Greetings again from the darkness. Alex Sutton has done 3 tours through Iraq and is now considered completely disabled due to PTSD. It is the subject of this film by directors Alix Blair and Jeremy Lange, and we have an insight into his life in a few years. Alex tries to heal by working on a farm where he lives with his protective fiancé. It’s not a glamorous and productive life, but it does present the challenges that so many veterans face.


Throughout the film, we have a pretty good idea of the convoluted perspective Alex lives with, in part because of an amazing number of prescribed medications he takes daily. Mixing this medicine regimen with his fascination and comfort with the arsenal of weapons he maintains delivers scenes like the one in which he compares the hatching of a baby chick to the execute he did during the war – both offer divine powers.

The film takes us through her daily life on the farm (chickens, goats, a donkey, a horse and a peacock), then to her wedding day and the birth of the children. Alex is a friendly guy, but who can never really focus on long periods of time or develop a plan for organizing farm activities. In fact, he seems happiest when he strike shots with one of his weapons even for no apparent reason.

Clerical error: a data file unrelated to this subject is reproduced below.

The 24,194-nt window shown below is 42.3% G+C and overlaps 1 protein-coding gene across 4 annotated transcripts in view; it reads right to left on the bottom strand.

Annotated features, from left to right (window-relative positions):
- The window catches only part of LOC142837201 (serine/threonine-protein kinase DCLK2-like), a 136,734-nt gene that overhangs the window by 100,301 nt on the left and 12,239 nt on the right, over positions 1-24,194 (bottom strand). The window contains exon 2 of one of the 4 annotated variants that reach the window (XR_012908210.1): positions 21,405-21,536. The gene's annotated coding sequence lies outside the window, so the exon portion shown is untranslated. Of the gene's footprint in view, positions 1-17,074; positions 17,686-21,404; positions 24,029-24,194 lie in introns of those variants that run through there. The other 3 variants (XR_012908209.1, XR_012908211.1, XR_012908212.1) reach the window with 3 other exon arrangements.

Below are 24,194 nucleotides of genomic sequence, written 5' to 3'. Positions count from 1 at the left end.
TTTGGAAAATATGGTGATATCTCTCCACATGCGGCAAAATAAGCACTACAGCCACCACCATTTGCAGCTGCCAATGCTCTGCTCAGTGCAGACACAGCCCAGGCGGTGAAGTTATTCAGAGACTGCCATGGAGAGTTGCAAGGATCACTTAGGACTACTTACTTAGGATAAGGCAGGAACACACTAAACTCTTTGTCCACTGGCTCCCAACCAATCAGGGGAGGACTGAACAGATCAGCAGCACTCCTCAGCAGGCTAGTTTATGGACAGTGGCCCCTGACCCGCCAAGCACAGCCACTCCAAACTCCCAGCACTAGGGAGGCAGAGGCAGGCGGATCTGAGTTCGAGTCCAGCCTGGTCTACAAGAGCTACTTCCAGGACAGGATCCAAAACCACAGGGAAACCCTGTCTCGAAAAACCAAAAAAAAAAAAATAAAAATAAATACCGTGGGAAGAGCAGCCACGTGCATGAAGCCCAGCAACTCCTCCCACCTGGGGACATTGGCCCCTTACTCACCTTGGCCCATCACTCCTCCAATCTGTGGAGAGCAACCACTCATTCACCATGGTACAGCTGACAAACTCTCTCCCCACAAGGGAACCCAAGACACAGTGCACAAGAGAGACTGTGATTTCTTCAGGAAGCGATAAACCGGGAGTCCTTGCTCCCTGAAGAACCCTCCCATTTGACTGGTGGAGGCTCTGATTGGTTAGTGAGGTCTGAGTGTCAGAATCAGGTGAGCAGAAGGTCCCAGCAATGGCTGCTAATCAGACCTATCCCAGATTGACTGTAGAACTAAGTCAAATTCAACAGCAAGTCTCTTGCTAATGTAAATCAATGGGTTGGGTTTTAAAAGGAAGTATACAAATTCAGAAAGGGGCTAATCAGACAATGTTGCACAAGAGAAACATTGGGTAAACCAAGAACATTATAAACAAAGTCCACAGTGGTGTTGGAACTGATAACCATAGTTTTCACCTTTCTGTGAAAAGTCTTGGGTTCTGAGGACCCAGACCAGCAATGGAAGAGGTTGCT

Our views change quickly when reading Alex’s medical records. Where we had previously adopted his narrative of medical evacuation after injuries that “tore” him, we quickly realize that PTSD has a deeper impact than the daily struggles on the farm. The credits describe the 400,000 PTSD matter resulting from the wars in Iraq and Afghanistan and recall the need to better manage this psychological challenge that so many people face. A world of isolation is not a solution. The filmmakers offer an devoted look at this growing issue, and this is a reminder that the VA is poorly equipped in its current state. Congratulations for the excellent use of music throughout … especially the song “Jubilee” on the credits.